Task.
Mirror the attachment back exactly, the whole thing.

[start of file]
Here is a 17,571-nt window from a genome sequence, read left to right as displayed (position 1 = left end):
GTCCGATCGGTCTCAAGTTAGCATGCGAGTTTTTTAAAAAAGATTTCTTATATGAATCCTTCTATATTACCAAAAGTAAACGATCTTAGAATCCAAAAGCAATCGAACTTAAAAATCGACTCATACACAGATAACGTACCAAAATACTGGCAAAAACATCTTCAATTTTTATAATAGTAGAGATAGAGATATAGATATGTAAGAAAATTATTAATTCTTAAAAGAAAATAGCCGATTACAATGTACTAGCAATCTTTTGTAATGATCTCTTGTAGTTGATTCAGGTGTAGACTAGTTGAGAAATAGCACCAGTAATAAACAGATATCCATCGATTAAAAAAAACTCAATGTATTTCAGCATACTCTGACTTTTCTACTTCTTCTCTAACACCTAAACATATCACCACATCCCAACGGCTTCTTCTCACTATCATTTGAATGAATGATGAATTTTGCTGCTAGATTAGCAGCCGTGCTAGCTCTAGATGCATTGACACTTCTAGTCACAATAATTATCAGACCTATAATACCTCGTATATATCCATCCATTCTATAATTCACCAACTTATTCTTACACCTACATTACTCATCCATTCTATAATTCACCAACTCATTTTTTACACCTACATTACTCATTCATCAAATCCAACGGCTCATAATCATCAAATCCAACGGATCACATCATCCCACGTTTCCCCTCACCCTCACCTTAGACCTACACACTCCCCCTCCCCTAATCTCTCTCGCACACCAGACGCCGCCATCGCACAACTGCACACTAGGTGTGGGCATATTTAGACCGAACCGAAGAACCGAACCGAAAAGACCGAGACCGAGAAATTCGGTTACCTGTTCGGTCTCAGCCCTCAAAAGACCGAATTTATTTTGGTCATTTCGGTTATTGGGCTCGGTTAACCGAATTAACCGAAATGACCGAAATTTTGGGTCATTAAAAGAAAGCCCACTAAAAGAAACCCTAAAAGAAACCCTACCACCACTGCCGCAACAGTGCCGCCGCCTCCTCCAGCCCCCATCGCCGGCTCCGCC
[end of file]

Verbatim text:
Here is a 17,571-nt window from a genome sequence, read left to right as displayed (position 1 = left end):
GTCCGATCGGTCTCAAGTTAGCATGCGAGTTTTTTAAAAAAGATTTCTTATATGAATCCTTCTATATTACCAAAAGTAAACGATCTTAGAATCCAAAAGCAATCGAACTTAAAAATCGACTCATACACAGATAACGTACCAAAATACTGGCAAAAACATCTTCAATTTTTATAATAGTAGAGATAGAGATATAGATATGTAAGAAAATTATTAATTCTTAAAAGAAAATAGCCGATTACAATGTACTAGCAATCTTTTGTAATGATCTCTTGTAGTTGATTCAGGTGTAGACTAGTTGAGAAATAGCACCAGTAATAAACAGATATCCATCGATTAAAAAAAACTCAATGTATTTCAGCATACTCTGACTTTTCTACTTCTTCTCTAACACCTAAACATATCACCACATCCCAACGGCTTCTTCTCACTATCATTTGAATGAATGATGAATTTTGCTGCTAGATTAGCAGCCGTGCTAGCTCTAGATGCATTGACACTTCTAGTCACAATAATTATCAGACCTATAATACCTCGTATATATCCATCCATTCTATAATTCACCAACTTATTCTTACACCTACATTACTCATCCATTCTATAATTCACCAACTCATTTTTTACACCTACATTACTCATTCATCAAATCCAACGGCTCATAATCATCAAATCCAACGGATCACATCATCCCACGTTTCCCCTCACCCTCACCTTAGACCTACACACTCCCCCTCCCCTAATCTCTCTCGCACACCAGACGCCGCCATCGCACAACTGCACACTAGGTGTGGGCATATTTAGACCGAACCGAAGAACCGAACCGAAAAGACCGAGACCGAGAAATTCGGTTACCTGTTCGGTCTCAGCCCTCAAAAGACCGAATTTATTTTGGTCATTTCGGTTATTGGGCTCGGTTAACCGAATTAACCGAAATGACCGAAATTTTGGGTCATTAAAAGAAAGCCCACTAAAAGAAACCCTAAAAGAAACCCTACCACCACTGCCGCAACAGTGCCGCCGCCTCCTCCAGCCCCCATCGCCGGCTCCGCC